- Reason – External force vectors are normal to the object boundary

Traditional Snakes

(a)

(a)

(a)

(b)

(b)

(b)

(c)

(c)

- Convergence of the snake
- External Force Field
- Close-up of the force field within the boundary concavity

Gradient Vector Flow (GVF) snakes

Both problems with traditional snakes are related to external force field.

Xu and Prince formulate a new type of static external force called Gradient Vector Flow.

Fext = v

Edge Map

- For any gray-scale or binary image, let the edge map be defined such that it has large values near edges.
Eg.Eext =-|∇ I(x,y)|2

- Properties of edge maps
- Gradient vectors point toward and are normal to the edges
- Gradients are large only in the immediate neighborhood of edges
- In homogeneous regions, gradient is almost zero

How edge map properties affect traditional snake behavior

- Gradient vectors point toward and are normal to the edges
=> a snake initialized close to the edge will converge to a stable configuration near the edge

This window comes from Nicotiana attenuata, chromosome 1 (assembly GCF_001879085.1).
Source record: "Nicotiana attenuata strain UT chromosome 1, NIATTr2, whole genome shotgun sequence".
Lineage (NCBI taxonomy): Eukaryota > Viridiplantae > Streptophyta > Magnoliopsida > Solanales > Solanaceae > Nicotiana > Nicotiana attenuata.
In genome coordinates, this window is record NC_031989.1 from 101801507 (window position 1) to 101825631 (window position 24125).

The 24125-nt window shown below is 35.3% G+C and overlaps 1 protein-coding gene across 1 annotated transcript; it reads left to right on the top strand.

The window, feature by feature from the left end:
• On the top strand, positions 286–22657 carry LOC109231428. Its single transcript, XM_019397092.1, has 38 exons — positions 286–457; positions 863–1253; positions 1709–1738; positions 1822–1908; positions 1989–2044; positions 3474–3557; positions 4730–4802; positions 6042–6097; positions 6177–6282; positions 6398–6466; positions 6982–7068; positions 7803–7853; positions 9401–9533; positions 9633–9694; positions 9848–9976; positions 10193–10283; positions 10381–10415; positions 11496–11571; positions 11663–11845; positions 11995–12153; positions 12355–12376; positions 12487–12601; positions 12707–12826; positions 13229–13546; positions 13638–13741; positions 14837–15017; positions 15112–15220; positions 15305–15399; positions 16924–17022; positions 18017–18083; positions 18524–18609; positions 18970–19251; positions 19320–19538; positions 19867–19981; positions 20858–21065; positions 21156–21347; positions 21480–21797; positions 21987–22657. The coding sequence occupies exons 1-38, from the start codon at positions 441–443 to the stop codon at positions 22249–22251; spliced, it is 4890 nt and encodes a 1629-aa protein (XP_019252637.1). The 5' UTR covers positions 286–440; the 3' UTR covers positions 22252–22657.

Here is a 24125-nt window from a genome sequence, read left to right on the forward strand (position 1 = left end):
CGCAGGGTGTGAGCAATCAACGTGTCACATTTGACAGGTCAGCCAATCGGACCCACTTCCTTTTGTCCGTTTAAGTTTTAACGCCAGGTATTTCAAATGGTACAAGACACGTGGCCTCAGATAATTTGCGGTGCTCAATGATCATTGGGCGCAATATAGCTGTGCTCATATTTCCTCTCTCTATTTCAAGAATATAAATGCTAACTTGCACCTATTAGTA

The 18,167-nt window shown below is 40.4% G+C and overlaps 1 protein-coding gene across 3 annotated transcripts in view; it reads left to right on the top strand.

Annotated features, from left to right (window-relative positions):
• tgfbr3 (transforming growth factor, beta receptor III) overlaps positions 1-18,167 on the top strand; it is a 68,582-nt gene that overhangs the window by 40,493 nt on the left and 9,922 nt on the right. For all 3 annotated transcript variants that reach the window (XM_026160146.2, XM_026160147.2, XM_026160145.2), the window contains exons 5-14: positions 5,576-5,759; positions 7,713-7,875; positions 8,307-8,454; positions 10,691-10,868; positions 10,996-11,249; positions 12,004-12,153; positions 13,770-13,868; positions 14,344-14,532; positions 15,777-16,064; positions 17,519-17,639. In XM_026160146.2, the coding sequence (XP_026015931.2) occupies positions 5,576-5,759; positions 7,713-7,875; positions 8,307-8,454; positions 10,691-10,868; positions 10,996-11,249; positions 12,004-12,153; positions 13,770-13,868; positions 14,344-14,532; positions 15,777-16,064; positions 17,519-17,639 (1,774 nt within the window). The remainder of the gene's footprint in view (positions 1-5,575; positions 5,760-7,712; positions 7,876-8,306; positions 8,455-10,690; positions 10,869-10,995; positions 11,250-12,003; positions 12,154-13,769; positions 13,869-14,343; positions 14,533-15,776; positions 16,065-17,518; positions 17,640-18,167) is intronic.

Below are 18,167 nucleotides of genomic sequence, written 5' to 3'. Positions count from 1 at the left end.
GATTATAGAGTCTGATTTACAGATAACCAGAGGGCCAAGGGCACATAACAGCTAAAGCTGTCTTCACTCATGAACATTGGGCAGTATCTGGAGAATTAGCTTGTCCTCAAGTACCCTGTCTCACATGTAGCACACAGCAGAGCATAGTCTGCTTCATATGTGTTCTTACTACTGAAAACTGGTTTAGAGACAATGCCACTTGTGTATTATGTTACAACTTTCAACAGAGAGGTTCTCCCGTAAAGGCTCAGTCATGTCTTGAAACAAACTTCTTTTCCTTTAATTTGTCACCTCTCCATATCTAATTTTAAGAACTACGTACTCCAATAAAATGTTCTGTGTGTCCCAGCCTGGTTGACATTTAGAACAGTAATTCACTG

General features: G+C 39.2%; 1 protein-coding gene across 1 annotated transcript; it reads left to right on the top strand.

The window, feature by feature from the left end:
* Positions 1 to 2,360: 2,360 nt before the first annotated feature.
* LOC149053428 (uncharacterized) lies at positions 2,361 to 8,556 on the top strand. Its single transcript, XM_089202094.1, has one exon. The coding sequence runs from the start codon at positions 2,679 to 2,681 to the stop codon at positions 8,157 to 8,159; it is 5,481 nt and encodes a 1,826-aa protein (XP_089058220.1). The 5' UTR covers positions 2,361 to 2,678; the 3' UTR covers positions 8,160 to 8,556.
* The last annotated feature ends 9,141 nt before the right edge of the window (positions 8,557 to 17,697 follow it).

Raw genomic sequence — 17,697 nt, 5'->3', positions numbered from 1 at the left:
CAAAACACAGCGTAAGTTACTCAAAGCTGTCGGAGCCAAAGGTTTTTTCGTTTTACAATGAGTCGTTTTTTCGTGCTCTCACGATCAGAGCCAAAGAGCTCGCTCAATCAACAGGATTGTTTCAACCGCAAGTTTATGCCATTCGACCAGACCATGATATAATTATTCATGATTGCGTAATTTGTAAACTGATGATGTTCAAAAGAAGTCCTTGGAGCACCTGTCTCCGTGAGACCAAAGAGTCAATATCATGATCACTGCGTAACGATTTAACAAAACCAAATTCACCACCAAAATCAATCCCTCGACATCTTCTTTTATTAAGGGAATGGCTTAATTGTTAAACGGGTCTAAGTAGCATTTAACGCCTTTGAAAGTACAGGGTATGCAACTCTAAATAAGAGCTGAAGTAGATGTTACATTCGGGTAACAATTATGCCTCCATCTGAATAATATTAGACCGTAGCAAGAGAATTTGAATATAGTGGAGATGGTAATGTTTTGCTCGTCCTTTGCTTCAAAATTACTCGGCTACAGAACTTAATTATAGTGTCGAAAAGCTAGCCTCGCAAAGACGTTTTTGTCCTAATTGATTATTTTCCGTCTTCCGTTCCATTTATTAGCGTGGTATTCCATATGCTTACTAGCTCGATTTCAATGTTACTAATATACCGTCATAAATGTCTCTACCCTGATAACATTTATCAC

- Gradients are large only in the immediate neighborhood of edges
=> small capture range

- In homogeneous regions, gradient is almost zero
=> homogeneous regions will have no external forces

GVF Approach

- Retain the highly desirable property of the gradients near the edges
- But extend the gradient map farther away from the edges and into homogeneous regions using a computational diffusion process.
- As an important benefit, the inherent competition of the diffusion process will also create vectors that point into boundary concavities.

GVF energy functional

- We define the gradient vector flow field to be the vector fieldv(x,y)=(u(x,y),v(x,y)) that minimizes the energy functional